Журнал эволюционной биохимии и физиологии, 2020, T. 56, № 7, стр. 766-766

Pigmentation of the Pineal Gland of Carnivorous Mammals of the Family Canidae: the Influence of Age and Exogenous Melatonin

S. N. Kalinina 12*, V. A. Ilyukha 3, I. I. Okulova 4

1 Karelian Research Centre of the Russian Academy of Sciences
Novosibirsk, Russia

2 Petrozavodsk State University
Novosibirsk, Russia

3 Institute of Biology of the Karelian Research Centre of the Russian Academy of Sciences
Petrozavodsk, Russia

4 FSBSI prof. B.M. Zhitkov Russian Game Management and Fur Farming Research Institute
Kirov, Russia

* E-mail: cvetnick@yandex.ru

Полный текст (PDF)

Introduction. Melanin can accumulate in internal organs, including the pineal gland (PG) of many mammals and humans. The etiology of pigment accumulation in the PG and its physiological significance are poorly studied. The aim of the study was to analyze the presence of melanin and assess the influence of age and exogenous melatonin on the frequency of pigmented PG in three Canids – raccoon dog, silver fox and blue fox.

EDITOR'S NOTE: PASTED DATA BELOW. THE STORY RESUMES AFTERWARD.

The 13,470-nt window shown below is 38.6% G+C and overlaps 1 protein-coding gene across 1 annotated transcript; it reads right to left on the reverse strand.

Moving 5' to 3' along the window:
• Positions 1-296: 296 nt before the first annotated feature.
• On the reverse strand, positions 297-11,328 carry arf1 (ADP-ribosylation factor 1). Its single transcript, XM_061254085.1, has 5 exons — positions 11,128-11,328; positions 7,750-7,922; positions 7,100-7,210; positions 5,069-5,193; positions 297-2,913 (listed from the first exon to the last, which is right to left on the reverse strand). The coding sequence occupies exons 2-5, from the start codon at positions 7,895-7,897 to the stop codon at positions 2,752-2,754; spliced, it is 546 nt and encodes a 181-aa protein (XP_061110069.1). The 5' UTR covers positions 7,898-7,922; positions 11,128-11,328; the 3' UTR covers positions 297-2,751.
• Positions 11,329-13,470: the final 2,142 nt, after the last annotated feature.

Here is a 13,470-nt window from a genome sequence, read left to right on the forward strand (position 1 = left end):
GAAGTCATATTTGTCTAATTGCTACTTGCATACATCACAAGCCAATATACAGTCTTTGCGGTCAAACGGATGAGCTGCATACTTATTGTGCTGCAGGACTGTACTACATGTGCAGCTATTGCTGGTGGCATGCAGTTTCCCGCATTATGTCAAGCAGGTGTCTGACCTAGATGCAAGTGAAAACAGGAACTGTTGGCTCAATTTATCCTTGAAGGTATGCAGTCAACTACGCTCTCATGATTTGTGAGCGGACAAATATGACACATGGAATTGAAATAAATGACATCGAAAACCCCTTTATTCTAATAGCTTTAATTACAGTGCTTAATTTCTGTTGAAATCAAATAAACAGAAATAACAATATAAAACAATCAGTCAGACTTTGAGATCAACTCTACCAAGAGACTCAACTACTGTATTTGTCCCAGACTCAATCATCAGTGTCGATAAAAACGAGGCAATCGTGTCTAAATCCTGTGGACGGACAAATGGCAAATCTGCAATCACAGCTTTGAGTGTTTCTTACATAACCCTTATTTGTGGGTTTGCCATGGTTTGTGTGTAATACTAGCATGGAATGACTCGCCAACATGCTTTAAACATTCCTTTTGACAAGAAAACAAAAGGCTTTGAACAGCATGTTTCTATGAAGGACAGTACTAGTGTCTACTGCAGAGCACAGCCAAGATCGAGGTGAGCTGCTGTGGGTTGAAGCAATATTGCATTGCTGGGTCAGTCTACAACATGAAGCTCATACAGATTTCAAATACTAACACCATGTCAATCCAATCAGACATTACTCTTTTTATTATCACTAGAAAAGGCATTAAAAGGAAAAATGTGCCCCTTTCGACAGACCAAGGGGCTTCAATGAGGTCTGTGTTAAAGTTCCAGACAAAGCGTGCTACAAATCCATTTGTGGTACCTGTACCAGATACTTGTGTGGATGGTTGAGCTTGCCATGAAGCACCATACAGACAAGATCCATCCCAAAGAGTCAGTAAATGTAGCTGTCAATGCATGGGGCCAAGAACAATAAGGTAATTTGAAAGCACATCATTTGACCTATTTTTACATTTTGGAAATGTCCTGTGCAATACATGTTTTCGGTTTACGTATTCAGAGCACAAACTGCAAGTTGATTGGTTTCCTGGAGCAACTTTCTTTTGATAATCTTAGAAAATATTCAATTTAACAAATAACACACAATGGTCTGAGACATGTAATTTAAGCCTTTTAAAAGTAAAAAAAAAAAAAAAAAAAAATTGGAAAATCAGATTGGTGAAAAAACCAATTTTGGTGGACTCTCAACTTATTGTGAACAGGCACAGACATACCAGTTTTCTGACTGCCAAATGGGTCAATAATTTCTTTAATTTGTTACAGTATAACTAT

Materials and methods. In the study of age influence, immature (6–8 months) and sexually mature (1.5–3.5 years) female animals of each species were used. In an experiment on the effects of melatonin, sexually mature (1.5–3.5 years) female animals of each species were treated with a melatonin (6 mg per animal). The presence of pineal pigmentation was visually assessed and the ratio of pigmented and non-pigmented glands was calculated (in %). Morphological features of the PG were studied by histological methods, sections were stained with hematoxylin and eosin, as well as by Masson-Fontana.

Results. Along with the usual light-colored glands, pigmented ones were also recorded, whose sections revealed massive clusters of rounded dark-brown melanin granules of different sizes, which enveloped the nucleus and/or filled the cell processes. No influence of age on the frequency of occurrence of pigmented PG in raccoon dogs was found; in silver foxes pigmented glands were found only in adult animals in 21.4% of cases, while in blue foxes, an age-related decrease was observed from 21.4% to 7.1% (ANOVA, χ2: p < 0.05). Under the influence of melatonin, the frequency of pigmented glands increased: from 0 to 15% in raccoon dogs, from 16 to 25% in foxes, and from 7 to 19% in Arctic foxes (ANOVA, χ2: p < 0.05).

Fig. 1.

Clusters of melanin (arrow) in the blue fox’s pineal gland. Masson-Fontana stain.

Conclusions. A wide variation in the degree of pigmentation of the canine PG was found. The frequency of pigmented glands was influenced by species, age, and exogenous melatonin.

Supported by state order (0218-2019-0073).

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